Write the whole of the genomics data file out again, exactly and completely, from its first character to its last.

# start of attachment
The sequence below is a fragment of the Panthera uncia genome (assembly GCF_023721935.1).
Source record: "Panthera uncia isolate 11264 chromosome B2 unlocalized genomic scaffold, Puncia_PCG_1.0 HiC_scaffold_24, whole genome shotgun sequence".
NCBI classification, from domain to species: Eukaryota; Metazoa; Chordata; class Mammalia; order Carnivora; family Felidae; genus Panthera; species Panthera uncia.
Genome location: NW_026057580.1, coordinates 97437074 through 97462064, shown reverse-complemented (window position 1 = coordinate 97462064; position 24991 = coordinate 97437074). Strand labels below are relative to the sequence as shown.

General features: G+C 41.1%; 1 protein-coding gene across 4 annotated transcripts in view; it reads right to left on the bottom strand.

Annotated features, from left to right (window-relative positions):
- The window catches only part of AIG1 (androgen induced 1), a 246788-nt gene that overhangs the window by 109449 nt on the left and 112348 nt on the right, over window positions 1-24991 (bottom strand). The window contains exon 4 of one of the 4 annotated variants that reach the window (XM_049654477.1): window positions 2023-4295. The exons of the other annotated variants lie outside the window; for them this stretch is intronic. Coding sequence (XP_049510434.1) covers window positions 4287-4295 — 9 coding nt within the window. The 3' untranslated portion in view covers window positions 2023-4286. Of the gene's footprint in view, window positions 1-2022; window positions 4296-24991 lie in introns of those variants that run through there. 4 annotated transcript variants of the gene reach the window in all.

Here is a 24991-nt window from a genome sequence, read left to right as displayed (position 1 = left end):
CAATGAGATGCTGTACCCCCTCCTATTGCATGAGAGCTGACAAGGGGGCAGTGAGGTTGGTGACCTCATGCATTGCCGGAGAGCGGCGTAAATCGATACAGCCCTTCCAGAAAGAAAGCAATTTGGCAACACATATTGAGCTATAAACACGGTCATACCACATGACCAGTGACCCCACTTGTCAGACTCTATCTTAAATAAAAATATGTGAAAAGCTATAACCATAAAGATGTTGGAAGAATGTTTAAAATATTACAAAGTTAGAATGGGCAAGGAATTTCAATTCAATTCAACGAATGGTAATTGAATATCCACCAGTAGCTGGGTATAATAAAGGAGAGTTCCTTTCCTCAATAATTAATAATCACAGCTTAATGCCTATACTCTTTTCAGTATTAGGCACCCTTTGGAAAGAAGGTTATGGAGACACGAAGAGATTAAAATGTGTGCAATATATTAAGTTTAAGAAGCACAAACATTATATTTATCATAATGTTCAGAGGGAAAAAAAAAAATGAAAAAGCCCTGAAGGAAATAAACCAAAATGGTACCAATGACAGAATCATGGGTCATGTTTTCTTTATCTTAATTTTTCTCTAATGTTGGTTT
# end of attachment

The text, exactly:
The sequence below is a fragment of the Panthera uncia genome (assembly GCF_023721935.1).
Source record: "Panthera uncia isolate 11264 chromosome B2 unlocalized genomic scaffold, Puncia_PCG_1.0 HiC_scaffold_24, whole genome shotgun sequence".
NCBI classification, from domain to species: Eukaryota; Metazoa; Chordata; class Mammalia; order Carnivora; family Felidae; genus Panthera; species Panthera uncia.
Genome location: NW_026057580.1, coordinates 97437074 through 97462064, shown reverse-complemented (window position 1 = coordinate 97462064; position 24991 = coordinate 97437074). Strand labels below are relative to the sequence as shown.

General features: G+C 41.1%; 1 protein-coding gene across 4 annotated transcripts in view; it reads right to left on the bottom strand.

Annotated features, from left to right (window-relative positions):
- The window catches only part of AIG1 (androgen induced 1), a 246788-nt gene that overhangs the window by 109449 nt on the left and 112348 nt on the right, over window positions 1-24991 (bottom strand). The window contains exon 4 of one of the 4 annotated variants that reach the window (XM_049654477.1): window positions 2023-4295. The exons of the other annotated variants lie outside the window; for them this stretch is intronic. Coding sequence (XP_049510434.1) covers window positions 4287-4295 — 9 coding nt within the window. The 3' untranslated portion in view covers window positions 2023-4286. Of the gene's footprint in view, window positions 1-2022; window positions 4296-24991 lie in introns of those variants that run through there. 4 annotated transcript variants of the gene reach the window in all.

Here is a 24991-nt window from a genome sequence, read left to right as displayed (position 1 = left end):
CAATGAGATGCTGTACCCCCTCCTATTGCATGAGAGCTGACAAGGGGGCAGTGAGGTTGGTGACCTCATGCATTGCCGGAGAGCGGCGTAAATCGATACAGCCCTTCCAGAAAGAAAGCAATTTGGCAACACATATTGAGCTATAAACACGGTCATACCACATGACCAGTGACCCCACTTGTCAGACTCTATCTTAAATAAAAATATGTGAAAAGCTATAACCATAAAGATGTTGGAAGAATGTTTAAAATATTACAAAGTTAGAATGGGCAAGGAATTTCAATTCAATTCAACGAATGGTAATTGAATATCCACCAGTAGCTGGGTATAATAAAGGAGAGTTCCTTTCCTCAATAATTAATAATCACAGCTTAATGCCTATACTCTTTTCAGTATTAGGCACCCTTTGGAAAGAAGGTTATGGAGACACGAAGAGATTAAAATGTGTGCAATATATTAAGTTTAAGAAGCACAAACATTATATTTATCATAATGTTCAGAGGGAAAAAAAAAAATGAAAAAGCCCTGAAGGAAATAAACCAAAATGGTACCAATGACAGAATCATGGGTCATGTTTTCTTTATCTTAATTTTTCTCTAATGTTGGTTT